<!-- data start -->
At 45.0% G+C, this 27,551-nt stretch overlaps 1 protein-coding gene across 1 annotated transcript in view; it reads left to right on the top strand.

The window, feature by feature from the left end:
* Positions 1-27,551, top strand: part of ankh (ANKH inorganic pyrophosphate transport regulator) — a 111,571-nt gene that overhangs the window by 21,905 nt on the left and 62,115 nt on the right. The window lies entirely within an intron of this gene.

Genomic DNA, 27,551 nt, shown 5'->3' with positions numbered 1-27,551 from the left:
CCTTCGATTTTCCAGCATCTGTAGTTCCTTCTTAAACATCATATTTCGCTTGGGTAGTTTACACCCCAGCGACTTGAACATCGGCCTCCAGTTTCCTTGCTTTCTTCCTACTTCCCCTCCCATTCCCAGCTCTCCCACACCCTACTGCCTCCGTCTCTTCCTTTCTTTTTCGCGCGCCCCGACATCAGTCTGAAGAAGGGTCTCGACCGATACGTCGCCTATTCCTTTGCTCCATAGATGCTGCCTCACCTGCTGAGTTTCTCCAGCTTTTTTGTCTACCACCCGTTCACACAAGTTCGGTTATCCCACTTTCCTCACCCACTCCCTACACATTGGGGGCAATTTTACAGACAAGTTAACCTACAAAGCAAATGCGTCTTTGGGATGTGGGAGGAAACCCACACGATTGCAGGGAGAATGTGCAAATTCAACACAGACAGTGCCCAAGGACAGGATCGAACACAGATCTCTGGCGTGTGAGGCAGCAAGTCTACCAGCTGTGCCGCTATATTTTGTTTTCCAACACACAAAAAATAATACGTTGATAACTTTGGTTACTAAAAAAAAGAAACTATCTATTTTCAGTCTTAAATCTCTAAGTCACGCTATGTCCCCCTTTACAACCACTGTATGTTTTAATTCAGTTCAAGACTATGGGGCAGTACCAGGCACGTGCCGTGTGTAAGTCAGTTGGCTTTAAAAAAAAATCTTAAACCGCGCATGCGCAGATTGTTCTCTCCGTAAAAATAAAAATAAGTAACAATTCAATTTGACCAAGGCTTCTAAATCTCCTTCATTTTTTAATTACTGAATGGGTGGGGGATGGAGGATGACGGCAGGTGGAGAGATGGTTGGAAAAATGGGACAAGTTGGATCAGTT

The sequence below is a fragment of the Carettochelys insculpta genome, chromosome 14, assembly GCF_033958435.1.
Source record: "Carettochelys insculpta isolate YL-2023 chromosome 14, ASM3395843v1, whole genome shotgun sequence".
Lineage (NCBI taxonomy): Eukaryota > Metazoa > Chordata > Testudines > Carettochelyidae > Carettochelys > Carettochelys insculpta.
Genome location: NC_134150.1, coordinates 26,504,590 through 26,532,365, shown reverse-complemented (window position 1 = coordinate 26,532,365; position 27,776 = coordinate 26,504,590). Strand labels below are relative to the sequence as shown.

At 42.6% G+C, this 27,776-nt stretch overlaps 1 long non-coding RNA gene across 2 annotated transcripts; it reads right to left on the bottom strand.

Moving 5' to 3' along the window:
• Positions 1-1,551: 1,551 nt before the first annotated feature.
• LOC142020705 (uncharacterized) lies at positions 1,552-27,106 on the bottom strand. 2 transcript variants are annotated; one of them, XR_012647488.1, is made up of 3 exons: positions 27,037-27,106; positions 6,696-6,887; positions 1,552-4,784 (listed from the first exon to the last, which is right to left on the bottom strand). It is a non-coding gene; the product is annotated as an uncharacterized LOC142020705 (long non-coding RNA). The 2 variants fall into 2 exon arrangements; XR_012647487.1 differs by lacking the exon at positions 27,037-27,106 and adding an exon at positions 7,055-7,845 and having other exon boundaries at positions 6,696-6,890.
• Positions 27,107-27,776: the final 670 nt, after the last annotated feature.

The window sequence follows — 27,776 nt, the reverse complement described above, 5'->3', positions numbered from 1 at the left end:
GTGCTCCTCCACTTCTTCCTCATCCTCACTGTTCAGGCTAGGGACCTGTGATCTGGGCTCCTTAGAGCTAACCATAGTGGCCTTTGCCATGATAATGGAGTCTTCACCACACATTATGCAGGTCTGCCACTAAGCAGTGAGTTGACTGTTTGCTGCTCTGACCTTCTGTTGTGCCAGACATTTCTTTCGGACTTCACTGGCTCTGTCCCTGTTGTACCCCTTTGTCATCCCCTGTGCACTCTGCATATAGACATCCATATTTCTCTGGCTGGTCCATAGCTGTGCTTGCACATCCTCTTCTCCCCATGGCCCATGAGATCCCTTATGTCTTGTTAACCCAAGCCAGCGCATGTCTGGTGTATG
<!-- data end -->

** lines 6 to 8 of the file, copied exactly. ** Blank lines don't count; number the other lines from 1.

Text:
The sequence below is a fragment of the Carettochelys insculpta genome, chromosome 14, assembly GCF_033958435.1.
Source record: "Carettochelys insculpta isolate YL-2023 chromosome 14, ASM3395843v1, whole genome shotgun sequence".
Lineage (NCBI taxonomy): Eukaryota > Metazoa > Chordata > Testudines > Carettochelyidae > Carettochelys > Carettochelys insculpta.